Fuel Efficiency Standards

Over strong objections from some auto and truck manufacturers, President Obama directed EPA to develop new fuel efficiency regulations for medium and heavy-duty trucks by March 2016 as part of his administration's effort to reduce carbon emissions.
Feb 19, 2014   The New York Times - Politics
PBS' Hari Sreenivasan and guests share impressions of the North American Auto Show held in Detroit last week. Trucks and luxury cars were the focus, not electric and super-efficient vehicles. Debate on fuel efficiency standards is predicted in 2017.
Jan 20, 2014   PBS NewsHour
The EPA's newly proposed rules to reduce sulfur in gasoline may have the perverse effect of making alternative vehicles, that is, those that don't run on gasoline, less competitive with conventional vehicles and ensure that we remain addicted to oil.
Apr 8, 2013   The New York Times - Energy & Environment
The Wall Street Journal published a 10-page energy section with the declining gas tax problem on page 1. Five solutions are offered: taxing the miles, taxing the roads, indexing the gas tax, taxing the oil, and taxing the cars. Each has challenges.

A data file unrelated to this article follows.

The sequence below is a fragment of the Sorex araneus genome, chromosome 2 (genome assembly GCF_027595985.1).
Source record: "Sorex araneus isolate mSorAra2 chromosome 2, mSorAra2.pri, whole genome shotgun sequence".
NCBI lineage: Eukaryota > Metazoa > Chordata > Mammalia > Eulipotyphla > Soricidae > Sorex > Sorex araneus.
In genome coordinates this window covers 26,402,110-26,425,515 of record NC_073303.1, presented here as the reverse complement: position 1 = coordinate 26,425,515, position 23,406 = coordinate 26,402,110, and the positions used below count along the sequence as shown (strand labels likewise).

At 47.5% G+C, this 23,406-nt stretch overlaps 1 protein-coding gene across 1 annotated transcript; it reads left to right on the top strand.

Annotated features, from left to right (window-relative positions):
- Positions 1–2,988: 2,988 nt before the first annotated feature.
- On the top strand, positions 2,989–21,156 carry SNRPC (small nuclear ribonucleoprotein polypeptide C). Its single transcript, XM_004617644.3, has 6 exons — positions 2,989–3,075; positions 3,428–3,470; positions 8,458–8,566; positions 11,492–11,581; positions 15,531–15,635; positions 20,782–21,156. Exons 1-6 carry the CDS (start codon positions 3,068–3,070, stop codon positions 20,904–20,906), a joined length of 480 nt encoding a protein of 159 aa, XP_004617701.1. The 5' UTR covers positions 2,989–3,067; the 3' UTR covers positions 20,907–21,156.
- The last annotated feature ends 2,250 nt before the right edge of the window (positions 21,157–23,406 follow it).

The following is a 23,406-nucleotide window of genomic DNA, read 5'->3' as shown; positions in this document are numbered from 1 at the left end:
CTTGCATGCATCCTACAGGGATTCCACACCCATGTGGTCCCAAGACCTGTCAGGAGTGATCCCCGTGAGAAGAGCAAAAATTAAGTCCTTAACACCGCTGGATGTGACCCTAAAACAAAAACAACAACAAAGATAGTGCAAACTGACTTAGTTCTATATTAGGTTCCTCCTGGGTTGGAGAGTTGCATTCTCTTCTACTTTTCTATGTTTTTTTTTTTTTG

Sep 18, 2012   The Wall Street Journal
NYT Economic Scene columnist Eduardo Porter makes a strong case against the new 54.5 mpg by 2025 fuel efficiency standards, arguing instead for higher gas taxes. Critiquing the piece, Reuter's economics blogger, Felix Salmon calls for both measures.
Sep 15, 2012   The New York Times - Business Day
With President Obama adopting historic fuel efficiency regulations for motor vehicles, it may be helpful to hear from opponents of the regulatory approach, not only from the President’s political opponents but also the venerable Brookings Institution
Aug 31, 2012   US News & World Report
Ann Mesnikoff, Director of the Sierra Club Green Transportation Campaign, looks at the CBO's Highway Trust Fund report on the relationship between fuel economy standards and projected gas tax revenues, and finds it too hypothetical.
May 14, 2012   Sierra Club Compass
In a remarkable show of cooperation between the auto industry and the administration, the two agreed upon the highest increase since the advent of fuel efficiency standards. Current standards require 35.5 mpg by 2016 - safeguards exist for problems.
Aug 1, 2011   The New York Times - Business Day